Whether they are listening or reading, your goal should be to have children delight in books. Of course, some children will find this more difficult than others. So read them stories, all kinds of stories, until you see their interest spark. Keep putting books in their hands until they discover what they love, and what they begin to read for themselves. Mix up your own voice with audio books – vast numbers of which are freely available online. Pause over any word that the children find unfamiliar and, when you’ve reached a natural break in the story, have them summarise the plot or describe the principal characters. Have them copy out their favourite quote in a journal, or draw a favourite incident. Then watch what happens next: stock up their imaginations and you’ll find familiar scenes being repeated in their afternoon play.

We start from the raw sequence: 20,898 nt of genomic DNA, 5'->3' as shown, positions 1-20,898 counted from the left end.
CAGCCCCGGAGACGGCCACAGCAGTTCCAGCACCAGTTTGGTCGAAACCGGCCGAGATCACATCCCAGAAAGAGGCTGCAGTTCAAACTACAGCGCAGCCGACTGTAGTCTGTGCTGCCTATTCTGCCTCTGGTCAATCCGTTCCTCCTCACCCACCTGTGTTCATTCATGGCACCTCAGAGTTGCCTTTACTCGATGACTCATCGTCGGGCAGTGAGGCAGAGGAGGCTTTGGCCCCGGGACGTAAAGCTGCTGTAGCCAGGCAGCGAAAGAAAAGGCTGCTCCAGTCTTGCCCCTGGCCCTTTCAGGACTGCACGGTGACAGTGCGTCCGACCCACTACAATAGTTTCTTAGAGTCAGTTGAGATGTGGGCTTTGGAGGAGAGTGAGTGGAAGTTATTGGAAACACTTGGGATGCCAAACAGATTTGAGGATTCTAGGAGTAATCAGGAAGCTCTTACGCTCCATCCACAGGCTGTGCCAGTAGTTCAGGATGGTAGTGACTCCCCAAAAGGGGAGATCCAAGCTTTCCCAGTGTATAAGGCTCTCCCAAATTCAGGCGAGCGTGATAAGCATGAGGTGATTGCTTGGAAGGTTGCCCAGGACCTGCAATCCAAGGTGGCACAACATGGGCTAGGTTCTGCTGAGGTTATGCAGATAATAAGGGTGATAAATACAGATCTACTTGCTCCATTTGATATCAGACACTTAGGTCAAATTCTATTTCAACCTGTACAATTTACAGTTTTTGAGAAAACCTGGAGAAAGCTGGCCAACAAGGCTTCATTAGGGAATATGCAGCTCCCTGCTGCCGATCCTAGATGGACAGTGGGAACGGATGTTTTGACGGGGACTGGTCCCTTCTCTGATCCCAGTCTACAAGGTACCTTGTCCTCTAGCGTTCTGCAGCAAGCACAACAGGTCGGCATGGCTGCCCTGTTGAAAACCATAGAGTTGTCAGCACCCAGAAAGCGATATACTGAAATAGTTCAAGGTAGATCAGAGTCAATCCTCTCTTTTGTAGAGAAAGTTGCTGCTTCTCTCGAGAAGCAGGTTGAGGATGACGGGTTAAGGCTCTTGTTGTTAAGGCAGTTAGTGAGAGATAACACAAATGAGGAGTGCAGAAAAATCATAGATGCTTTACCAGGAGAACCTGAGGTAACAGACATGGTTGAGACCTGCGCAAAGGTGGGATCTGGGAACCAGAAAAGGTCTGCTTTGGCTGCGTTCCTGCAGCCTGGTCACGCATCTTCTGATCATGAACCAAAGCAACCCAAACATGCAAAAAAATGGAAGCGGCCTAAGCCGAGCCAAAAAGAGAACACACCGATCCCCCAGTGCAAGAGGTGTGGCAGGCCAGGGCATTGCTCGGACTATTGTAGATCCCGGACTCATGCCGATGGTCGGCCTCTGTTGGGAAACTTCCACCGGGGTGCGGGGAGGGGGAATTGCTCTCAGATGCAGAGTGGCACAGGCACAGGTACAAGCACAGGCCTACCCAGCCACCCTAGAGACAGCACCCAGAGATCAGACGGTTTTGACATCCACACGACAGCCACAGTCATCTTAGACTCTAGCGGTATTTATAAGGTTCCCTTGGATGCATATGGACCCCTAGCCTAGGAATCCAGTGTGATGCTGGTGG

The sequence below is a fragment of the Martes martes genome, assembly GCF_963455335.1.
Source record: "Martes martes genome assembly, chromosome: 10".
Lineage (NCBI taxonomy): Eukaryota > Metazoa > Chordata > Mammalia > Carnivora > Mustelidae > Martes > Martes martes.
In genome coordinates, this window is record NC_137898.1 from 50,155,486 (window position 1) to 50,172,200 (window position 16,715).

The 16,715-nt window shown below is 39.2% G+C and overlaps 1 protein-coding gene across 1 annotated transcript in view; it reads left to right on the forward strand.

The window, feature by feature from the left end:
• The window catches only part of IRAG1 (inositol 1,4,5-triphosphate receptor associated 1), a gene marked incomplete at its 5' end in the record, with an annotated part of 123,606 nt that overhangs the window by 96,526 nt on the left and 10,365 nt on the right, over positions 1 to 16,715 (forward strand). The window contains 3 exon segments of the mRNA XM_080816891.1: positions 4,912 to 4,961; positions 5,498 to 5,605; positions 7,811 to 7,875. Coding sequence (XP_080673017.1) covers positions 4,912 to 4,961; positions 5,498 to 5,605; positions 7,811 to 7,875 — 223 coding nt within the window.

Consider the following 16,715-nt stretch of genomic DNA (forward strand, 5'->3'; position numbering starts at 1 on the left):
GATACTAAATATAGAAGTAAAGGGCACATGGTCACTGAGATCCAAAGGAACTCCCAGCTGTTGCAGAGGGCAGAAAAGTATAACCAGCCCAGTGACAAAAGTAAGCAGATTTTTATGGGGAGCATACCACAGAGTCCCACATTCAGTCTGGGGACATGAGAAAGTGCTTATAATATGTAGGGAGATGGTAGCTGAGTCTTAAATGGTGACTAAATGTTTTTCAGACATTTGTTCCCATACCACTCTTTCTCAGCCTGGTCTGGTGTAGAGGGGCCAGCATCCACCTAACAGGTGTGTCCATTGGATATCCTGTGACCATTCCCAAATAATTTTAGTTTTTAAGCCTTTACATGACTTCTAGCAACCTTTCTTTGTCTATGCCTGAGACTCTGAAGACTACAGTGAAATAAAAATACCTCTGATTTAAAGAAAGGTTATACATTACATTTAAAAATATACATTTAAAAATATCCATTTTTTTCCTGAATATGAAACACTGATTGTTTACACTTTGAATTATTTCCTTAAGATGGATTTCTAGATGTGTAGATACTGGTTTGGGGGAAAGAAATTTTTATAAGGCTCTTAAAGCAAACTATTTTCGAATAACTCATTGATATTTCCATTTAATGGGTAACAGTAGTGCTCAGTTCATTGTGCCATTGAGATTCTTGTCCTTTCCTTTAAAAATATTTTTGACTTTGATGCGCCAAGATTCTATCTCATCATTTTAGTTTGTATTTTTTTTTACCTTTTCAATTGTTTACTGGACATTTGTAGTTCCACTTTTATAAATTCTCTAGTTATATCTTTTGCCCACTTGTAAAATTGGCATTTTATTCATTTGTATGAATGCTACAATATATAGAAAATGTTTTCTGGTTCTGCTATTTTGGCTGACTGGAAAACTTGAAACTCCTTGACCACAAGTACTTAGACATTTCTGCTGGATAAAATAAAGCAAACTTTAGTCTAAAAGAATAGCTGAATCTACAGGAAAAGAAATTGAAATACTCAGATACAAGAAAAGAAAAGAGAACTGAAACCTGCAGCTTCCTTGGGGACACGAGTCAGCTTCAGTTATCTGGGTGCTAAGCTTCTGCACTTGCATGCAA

Next day, try some poetry. Mix up some hot chocolate, and dip into your favourite anthology or online poetry resource. We love Kaye Webb’s I like this poem, which arranges its contents for different age groups. I am the seed that grew the tree, beautifully designed and recently published by the National Trust, reflects the changing seasons with a poem for every day of the year. And Clare and Michael Morpurgo’s Where my wellies take me has all the makings of a future classic – a visually stunning and carefully curated collection of story and verse that your children will want to return to again and again. What did they find surprising? Funny? Sad? And when they find a poem they especially enjoy, have them write it out in their best hand, and illustrate it, before you place it in a frame and hang it on the wall. Revisit your poetry gallery, and these best-loved poems will become old friends.